“I used my Kiwi RCM for the first time last night and I am mightily impressed!
The first album I cleaned was an old Crowded House album that I knew to have quite a bit of snap, crackle and pop on it – so I targeted it as a test. After cleaning with the RCM, all the pops were gone save for the very occasional faint example. Otherwise it was lovely, clear audio.”
Prana69 – Australian www.stereo.net user
“Suffice to say the Kiwi RCM is a real eye-opener in terms of the results I’ve been getting, and those with even modest collections should really have a serious think about investing in one.”
Over the last few years I have developed and extensively tested a motorised, vacuum assisted record cleaner. Why? Because I love vinyl. Dirty records sound bad, they don’t need to, and they’re easy to clean.
The Kiwi Record Cleaning Machine is only $499 and is proudly built in New Zealand. Some other record cleaners can cost as little as a few hundred dollars, but they are not motorised, and have no facility for vacuum cleaning the dirt deep out of the grooves. Other record cleaners cost up to $5,000 or more, and they do exactly the same thing as a Kiwi Record Cleaning Machine.
I’m one of the owner’s of Real Groovy in Auckland, and have used Real Groovy to exhaustively test my product. Real Groovy knows a thing or two about vinyl!
I started in 2008 when my own record collection grew and I got tired of the snap, crackle and pop typically associated with vinyl. Did you know that a clean record should be virtually silent? And did you know that unless a record has significant scratches, you should be able to clean it up so that it sounds brand new? Even new records should be cleaned, chemicals can be released during pressing, and handling during packaging can reduce sound quality.
Here’s a microscope pic of the same record before and after cleaning. The white specs are bits of dirt that have built up in the grooves. Each one reduces the fidelity of your record and comes through as noise.
Both sides of the record above were cleaned in under a minute using the Kiwi Record Cleaner.
Above is a picture of the dirty fluid that came from a cleaning session of 24 records. The fluid is dark brown with bits of debris suspended through it.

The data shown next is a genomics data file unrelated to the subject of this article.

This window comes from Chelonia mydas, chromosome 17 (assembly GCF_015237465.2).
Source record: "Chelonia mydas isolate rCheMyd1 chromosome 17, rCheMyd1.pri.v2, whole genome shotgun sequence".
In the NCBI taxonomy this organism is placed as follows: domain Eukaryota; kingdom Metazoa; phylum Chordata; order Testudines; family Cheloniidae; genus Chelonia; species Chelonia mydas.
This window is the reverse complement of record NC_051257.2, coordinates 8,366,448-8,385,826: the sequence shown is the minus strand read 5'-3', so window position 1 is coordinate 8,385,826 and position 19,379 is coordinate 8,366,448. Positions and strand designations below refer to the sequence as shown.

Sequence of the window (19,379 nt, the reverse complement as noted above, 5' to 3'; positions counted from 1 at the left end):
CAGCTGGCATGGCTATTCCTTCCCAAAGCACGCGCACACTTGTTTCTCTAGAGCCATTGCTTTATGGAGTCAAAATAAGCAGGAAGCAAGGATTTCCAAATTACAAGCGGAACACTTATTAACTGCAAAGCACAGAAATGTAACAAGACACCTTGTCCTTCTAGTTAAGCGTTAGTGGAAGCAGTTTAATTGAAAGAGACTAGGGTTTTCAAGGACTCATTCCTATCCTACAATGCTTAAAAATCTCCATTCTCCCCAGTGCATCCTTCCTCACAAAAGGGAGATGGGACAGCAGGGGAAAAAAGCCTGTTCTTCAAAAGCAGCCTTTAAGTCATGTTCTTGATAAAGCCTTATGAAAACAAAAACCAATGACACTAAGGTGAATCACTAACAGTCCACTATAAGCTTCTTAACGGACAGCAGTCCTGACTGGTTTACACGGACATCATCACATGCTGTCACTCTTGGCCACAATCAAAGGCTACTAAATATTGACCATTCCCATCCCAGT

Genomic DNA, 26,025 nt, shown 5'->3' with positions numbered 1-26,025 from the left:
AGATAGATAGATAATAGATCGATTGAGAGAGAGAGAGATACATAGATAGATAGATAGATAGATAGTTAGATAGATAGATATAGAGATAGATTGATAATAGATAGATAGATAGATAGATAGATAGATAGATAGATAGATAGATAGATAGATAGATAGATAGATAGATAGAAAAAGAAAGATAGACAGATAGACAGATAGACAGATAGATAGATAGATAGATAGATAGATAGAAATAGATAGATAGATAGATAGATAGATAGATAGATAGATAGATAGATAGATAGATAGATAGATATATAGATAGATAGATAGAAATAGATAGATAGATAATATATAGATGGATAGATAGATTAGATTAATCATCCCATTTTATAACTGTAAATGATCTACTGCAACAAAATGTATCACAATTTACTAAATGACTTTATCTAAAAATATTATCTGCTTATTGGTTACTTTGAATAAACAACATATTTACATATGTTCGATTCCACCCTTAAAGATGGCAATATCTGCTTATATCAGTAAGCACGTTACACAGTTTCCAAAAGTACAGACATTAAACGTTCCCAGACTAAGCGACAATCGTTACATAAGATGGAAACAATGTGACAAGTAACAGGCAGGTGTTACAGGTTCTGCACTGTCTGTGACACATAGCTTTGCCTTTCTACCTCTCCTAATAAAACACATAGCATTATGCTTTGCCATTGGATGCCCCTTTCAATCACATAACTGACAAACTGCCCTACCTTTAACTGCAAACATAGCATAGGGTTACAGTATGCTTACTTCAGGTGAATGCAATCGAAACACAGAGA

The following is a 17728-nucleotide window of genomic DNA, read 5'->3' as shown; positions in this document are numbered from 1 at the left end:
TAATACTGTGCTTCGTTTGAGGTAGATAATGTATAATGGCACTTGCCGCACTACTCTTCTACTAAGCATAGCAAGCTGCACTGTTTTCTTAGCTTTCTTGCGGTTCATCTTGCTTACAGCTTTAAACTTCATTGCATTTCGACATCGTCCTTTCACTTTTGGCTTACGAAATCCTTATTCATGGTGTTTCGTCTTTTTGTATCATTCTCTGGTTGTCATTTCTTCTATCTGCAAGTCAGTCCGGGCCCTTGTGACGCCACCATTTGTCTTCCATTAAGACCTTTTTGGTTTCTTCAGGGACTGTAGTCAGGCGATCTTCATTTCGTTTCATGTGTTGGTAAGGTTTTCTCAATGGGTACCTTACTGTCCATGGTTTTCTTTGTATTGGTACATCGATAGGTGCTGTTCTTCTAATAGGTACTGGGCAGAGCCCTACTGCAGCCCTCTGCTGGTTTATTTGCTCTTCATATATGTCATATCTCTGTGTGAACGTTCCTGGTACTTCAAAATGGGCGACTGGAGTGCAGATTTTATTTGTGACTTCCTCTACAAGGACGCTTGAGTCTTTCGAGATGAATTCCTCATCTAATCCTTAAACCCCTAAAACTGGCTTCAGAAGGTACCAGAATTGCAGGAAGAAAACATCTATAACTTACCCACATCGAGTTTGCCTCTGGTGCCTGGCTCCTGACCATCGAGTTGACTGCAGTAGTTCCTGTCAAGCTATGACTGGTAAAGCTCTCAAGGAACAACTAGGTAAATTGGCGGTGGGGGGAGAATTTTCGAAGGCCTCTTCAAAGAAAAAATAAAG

Only one of the records that were cleaned looked really dirty, but as in the before and after picture above, the dirt is deep in the grooves and a vacuum record cleaner is the best way to get it out.
My record cleaner uses a very high torque motors specifically manufactured for me. All you need to do is supply your own vacuum, some cleaning fluid, and a brush and you’re ready to clean. Real Groovy has researched and put together cleaning fluids specifically for 12” and 45RPM records. You can buy some and read about it here.
The Kiwi Record Cleaner has been in development for over two years. During that time I’ve tried many different designs — I think the current design is the best value for money cleaner available anywhere in the world. It combines high quality acrylic construction, with a custom motor, and a “bring your own vacuum” system that keeps the price down and leaves the quality in.
Why a bring your own vacuum? Well the vacuum is the noisiest, the most expensive, and most complex part of a record cleaner. For larger collections we recommend a wet and dry vacuum like the Ryobi VC23, only $99 in NZ (try Bunnings). Noise and over-heating are the most common complaints for record cleaners with built-in vacuums – ready made vacuums are quieter, less expensive and more robust then anything I could build in.
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